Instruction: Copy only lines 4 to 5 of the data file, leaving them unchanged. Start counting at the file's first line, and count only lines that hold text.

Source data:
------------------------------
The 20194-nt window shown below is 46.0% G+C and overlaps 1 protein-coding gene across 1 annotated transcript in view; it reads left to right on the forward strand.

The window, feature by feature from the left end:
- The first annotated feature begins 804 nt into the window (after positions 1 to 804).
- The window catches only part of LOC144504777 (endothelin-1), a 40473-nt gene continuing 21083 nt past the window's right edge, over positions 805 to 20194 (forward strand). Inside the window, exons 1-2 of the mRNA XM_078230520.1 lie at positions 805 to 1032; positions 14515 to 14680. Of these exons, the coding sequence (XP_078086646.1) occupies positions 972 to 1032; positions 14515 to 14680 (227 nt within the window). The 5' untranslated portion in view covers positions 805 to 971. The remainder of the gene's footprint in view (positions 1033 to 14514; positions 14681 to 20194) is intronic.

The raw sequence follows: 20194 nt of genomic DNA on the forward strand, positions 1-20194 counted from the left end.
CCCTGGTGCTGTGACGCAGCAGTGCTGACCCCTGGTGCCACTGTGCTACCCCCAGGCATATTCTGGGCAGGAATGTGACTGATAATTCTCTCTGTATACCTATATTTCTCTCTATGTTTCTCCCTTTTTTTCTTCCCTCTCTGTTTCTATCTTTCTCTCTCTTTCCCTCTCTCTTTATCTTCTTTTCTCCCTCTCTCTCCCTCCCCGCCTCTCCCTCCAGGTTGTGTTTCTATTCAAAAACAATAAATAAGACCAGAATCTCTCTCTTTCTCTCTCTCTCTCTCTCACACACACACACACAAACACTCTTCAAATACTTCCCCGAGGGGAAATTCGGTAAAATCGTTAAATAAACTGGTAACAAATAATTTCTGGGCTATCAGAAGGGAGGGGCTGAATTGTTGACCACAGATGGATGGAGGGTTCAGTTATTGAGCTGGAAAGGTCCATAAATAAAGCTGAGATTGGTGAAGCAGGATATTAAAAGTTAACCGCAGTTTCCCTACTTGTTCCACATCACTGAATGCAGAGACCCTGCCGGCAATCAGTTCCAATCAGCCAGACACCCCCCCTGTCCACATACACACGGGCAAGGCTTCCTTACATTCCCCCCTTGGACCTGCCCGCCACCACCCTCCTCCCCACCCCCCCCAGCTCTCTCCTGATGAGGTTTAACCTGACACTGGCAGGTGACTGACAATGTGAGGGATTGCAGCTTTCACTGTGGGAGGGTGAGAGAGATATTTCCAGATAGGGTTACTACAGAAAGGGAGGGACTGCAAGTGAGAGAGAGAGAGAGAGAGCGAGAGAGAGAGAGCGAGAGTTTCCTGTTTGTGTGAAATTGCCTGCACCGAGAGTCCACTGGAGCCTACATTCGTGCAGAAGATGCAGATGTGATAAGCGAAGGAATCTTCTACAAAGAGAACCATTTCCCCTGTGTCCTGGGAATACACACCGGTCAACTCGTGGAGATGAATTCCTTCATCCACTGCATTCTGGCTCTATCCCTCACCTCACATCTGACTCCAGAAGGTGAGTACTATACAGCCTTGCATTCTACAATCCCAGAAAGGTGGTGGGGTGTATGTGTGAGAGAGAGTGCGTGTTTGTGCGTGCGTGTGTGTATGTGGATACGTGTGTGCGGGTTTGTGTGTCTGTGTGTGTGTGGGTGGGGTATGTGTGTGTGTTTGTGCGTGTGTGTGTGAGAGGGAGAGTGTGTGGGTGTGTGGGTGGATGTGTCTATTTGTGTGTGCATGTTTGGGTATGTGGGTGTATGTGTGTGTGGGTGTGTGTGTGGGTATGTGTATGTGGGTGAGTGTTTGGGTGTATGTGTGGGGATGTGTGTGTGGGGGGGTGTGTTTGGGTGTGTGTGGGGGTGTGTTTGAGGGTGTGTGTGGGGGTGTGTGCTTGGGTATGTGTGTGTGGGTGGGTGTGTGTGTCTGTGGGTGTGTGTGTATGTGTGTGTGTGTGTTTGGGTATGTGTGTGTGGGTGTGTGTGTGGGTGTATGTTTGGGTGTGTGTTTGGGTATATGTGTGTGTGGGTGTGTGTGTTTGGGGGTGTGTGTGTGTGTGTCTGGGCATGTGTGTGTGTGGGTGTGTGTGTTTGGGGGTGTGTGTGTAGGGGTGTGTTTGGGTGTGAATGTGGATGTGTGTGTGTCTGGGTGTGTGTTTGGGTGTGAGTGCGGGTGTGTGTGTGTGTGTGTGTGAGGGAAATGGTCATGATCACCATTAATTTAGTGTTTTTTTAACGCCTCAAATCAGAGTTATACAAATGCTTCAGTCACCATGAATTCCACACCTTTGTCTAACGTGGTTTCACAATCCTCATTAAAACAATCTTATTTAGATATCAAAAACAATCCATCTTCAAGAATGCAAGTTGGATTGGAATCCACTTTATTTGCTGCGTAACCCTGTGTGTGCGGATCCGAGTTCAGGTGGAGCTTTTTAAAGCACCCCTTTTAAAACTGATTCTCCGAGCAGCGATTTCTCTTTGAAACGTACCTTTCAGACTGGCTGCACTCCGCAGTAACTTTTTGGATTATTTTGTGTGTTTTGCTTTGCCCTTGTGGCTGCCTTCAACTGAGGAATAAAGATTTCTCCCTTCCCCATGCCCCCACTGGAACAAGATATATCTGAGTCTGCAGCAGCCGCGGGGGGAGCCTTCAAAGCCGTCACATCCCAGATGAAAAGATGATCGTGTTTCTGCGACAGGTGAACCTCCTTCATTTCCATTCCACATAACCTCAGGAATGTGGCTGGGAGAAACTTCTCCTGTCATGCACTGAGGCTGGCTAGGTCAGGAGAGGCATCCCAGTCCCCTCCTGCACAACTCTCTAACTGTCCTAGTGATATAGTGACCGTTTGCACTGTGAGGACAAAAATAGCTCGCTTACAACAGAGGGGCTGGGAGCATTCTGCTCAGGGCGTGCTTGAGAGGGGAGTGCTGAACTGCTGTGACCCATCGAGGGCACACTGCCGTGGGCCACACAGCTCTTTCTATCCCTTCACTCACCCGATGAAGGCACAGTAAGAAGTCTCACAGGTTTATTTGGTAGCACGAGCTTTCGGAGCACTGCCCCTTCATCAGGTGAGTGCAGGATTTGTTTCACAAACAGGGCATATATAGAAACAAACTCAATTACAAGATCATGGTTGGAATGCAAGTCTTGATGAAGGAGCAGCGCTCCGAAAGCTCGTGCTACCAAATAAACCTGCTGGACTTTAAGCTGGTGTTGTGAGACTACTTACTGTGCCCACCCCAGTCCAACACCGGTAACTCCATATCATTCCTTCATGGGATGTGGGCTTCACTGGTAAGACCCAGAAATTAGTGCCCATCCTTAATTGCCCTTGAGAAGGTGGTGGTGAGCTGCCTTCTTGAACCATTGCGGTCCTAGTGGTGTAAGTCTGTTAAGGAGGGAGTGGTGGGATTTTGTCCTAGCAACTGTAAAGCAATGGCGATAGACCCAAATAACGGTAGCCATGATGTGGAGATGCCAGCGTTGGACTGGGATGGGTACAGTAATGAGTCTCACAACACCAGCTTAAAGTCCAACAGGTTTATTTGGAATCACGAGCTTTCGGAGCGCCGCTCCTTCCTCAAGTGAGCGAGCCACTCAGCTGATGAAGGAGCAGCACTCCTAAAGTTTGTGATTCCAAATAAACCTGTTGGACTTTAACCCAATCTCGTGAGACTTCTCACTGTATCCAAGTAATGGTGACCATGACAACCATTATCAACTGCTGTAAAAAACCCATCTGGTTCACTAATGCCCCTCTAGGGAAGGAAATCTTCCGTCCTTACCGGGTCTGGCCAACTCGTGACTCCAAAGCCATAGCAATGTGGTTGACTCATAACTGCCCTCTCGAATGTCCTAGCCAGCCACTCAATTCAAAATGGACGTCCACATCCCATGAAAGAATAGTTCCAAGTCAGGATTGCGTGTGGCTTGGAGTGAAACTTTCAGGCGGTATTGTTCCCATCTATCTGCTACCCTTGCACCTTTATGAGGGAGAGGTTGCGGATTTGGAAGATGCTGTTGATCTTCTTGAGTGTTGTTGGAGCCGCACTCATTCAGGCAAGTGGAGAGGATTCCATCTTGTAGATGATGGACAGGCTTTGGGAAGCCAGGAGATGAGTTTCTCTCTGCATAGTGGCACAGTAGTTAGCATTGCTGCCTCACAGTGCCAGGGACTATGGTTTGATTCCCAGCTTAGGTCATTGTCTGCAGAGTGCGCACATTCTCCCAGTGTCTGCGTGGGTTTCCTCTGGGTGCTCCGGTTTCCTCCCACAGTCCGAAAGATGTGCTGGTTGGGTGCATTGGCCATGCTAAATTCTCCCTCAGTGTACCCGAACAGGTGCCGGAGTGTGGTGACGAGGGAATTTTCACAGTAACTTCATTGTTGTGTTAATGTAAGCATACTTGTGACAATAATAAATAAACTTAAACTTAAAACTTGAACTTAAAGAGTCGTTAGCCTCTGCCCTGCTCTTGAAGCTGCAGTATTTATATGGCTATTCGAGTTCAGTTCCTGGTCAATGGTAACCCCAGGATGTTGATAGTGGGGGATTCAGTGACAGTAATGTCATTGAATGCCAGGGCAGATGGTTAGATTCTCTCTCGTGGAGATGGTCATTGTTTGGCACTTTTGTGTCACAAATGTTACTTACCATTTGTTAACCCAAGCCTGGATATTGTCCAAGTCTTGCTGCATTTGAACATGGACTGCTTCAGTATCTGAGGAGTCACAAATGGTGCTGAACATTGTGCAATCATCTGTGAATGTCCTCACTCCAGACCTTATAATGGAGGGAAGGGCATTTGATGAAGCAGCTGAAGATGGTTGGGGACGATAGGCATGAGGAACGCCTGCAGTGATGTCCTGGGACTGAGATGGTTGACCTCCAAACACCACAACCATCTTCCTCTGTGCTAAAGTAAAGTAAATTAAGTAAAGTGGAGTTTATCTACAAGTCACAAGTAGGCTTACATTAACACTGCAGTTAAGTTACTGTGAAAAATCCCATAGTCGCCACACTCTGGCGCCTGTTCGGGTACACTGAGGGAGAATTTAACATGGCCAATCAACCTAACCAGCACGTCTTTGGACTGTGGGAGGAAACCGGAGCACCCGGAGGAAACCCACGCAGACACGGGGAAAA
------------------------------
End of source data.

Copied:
- The window catches only part of LOC144504777 (endothelin-1), a 40473-nt gene continuing 21083 nt past the window's right edge, over positions 805 to 20194 (forward strand). Inside the window, exons 1-2 of the mRNA XM_078230520.1 lie at positions 805 to 1032; positions 14515 to 14680. Of these exons, the coding sequence (XP_078086646.1) occupies positions 972 to 1032; positions 14515 to 14680 (227 nt within the window). The 5' untranslated portion in view covers positions 805 to 971. The remainder of the gene's footprint in view (positions 1033 to 14514; positions 14681 to 20194) is intronic.

The raw sequence follows: 20194 nt of genomic DNA on the forward strand, positions 1-20194 counted from the left end.